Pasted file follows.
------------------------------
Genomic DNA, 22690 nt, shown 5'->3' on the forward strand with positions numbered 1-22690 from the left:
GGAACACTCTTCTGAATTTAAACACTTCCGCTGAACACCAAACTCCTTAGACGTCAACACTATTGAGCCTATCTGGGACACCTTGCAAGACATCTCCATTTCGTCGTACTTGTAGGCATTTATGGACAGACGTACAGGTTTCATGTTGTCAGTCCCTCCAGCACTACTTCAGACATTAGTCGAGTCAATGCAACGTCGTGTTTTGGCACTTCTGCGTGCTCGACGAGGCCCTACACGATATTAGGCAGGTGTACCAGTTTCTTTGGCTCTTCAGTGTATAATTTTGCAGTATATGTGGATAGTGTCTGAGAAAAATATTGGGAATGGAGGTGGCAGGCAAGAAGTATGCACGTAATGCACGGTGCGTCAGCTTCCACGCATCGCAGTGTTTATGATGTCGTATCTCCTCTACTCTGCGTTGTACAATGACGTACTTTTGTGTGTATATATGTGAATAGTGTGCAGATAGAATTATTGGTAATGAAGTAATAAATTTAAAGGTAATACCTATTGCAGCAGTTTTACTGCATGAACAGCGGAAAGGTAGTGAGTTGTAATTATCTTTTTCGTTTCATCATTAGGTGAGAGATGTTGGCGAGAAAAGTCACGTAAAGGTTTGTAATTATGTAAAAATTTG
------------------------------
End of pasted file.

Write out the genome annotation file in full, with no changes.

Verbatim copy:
Genomic DNA, 22690 nt, shown 5'->3' on the forward strand with positions numbered 1-22690 from the left:
GGAACACTCTTCTGAATTTAAACACTTCCGCTGAACACCAAACTCCTTAGACGTCAACACTATTGAGCCTATCTGGGACACCTTGCAAGACATCTCCATTTCGTCGTACTTGTAGGCATTTATGGACAGACGTACAGGTTTCATGTTGTCAGTCCCTCCAGCACTACTTCAGACATTAGTCGAGTCAATGCAACGTCGTGTTTTGGCACTTCTGCGTGCTCGACGAGGCCCTACACGATATTAGGCAGGTGTACCAGTTTCTTTGGCTCTTCAGTGTATAATTTTGCAGTATATGTGGATAGTGTCTGAGAAAAATATTGGGAATGGAGGTGGCAGGCAAGAAGTATGCACGTAATGCACGGTGCGTCAGCTTCCACGCATCGCAGTGTTTATGATGTCGTATCTCCTCTACTCTGCGTTGTACAATGACGTACTTTTGTGTGTATATATGTGAATAGTGTGCAGATAGAATTATTGGTAATGAAGTAATAAATTTAAAGGTAATACCTATTGCAGCAGTTTTACTGCATGAACAGCGGAAAGGTAGTGAGTTGTAATTATCTTTTTCGTTTCATCATTAGGTGAGAGATGTTGGCGAGAAAAGTCACGTAAAGGTTTGTAATTATGTAAAAATTTG